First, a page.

Will Consumers Buy Your Brand When the Market Turns Around?

By Viji Davis, VP Client Services

I was just in one of the suburbs of Detroit over the weekend and was completely immersed in the current economic strife. Driving through town, I passed multiple foreclosure signs, empty buildings that housed failed businesses and even free land if you build or relocate a company. It was a place where the economic reality was inescapable, especially in a town that relies heavily on the flailing auto industry. The news in motor city is one that is mixed, of hope and skepticism. As I was thinking more and more about this, I find that it relates a lot to branding principles in general and what marketers should be doing now to capitalize on the marketplace.

With the Dow on the incline, Detroit analysts are optimistic about consumer intent to purchase.
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Dow Jones Industrial Average History

Taking a look at Google trends, over the past 30 days, search volume for ‘car sales’ in the Detroit area is on the incline:

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Google Insights Detroit Car Sales Search Volume

What does this tell us? Consumer psychology has a lot to do with purchase intent in the marketplace. With the Dow on the rise, consumers are optimistic about the economy and are slowly inching back and entertaining the market. The more optimistic a consumer is, the more likely they will re-invest in the economy, the more likely the economy will start turning around.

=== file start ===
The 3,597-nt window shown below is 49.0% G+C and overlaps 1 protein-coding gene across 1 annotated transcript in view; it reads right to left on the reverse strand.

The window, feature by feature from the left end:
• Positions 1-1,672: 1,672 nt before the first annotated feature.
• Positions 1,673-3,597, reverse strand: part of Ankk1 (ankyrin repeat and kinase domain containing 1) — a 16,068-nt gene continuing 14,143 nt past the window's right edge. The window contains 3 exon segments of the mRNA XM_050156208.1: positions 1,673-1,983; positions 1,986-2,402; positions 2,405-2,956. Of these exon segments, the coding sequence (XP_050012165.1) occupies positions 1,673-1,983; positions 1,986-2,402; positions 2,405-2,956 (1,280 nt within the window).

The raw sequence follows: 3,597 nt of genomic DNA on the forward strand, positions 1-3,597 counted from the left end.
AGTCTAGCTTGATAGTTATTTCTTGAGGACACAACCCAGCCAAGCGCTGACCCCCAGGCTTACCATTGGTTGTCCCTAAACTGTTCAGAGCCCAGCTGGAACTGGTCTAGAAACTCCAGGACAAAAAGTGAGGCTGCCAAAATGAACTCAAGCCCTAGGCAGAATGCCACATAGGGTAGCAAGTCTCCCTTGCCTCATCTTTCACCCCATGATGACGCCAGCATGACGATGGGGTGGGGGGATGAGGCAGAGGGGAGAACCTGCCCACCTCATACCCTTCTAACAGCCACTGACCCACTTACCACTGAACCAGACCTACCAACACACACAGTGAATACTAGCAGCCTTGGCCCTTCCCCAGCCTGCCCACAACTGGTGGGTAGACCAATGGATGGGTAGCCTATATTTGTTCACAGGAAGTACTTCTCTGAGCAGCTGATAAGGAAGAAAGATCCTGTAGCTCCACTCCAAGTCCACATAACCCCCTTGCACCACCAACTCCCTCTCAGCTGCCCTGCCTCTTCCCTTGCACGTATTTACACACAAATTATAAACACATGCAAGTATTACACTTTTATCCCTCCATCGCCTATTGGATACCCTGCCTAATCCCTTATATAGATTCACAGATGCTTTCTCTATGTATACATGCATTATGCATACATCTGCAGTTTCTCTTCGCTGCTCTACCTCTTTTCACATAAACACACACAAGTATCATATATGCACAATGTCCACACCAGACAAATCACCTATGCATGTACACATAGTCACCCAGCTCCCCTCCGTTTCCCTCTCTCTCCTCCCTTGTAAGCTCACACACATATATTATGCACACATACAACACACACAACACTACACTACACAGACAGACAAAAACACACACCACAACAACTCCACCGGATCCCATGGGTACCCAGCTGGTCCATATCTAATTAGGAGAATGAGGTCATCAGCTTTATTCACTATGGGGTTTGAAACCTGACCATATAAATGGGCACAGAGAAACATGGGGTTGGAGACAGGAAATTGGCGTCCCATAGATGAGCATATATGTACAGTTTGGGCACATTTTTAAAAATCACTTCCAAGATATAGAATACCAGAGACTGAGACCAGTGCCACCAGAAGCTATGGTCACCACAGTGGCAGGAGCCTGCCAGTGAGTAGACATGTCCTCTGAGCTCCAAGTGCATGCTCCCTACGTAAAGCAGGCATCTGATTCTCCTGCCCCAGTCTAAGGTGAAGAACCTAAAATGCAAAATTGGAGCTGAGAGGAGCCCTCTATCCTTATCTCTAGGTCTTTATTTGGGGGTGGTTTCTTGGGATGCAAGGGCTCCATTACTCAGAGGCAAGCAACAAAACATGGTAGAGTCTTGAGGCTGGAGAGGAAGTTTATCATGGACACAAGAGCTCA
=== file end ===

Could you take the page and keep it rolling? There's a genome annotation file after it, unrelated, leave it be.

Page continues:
However, what they will choose to re-invest in becomes the key to business success. Is your brand top-of-mind with consumers? If not, they will not choose you. Of the big 3 automakers in Detroit, Ford has always had more of the share of queries when compared to the direct competition from GM and Chrysler. This pattern continues over the past thirty days, even with the increase interest in ‘auto sales’:

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Comparative Search Volume for Ford GM and Chrysler in Detroit

You can see that Ford is clearly above GM and Chrysler, even as they hit a peak at the end of March. As you think about this, think about the origin of ‘branding.’ According to Wikipedia, “In English Lexicon, the word brand originally meant anything hot or burning, such as a firebrand, a burning stick” and was used to “show ownership of livestock.” As the term evolved during the years, it has come to take on more of a correlation between product and mindshare. We need to remember that, the essence of branding will singe your product into the consumer psyche.

So, although, consumer perception will drive sales, if your brand does not exist within a consumer’s mindshare, that revenue isn’t coming to you. It is going to your competition.


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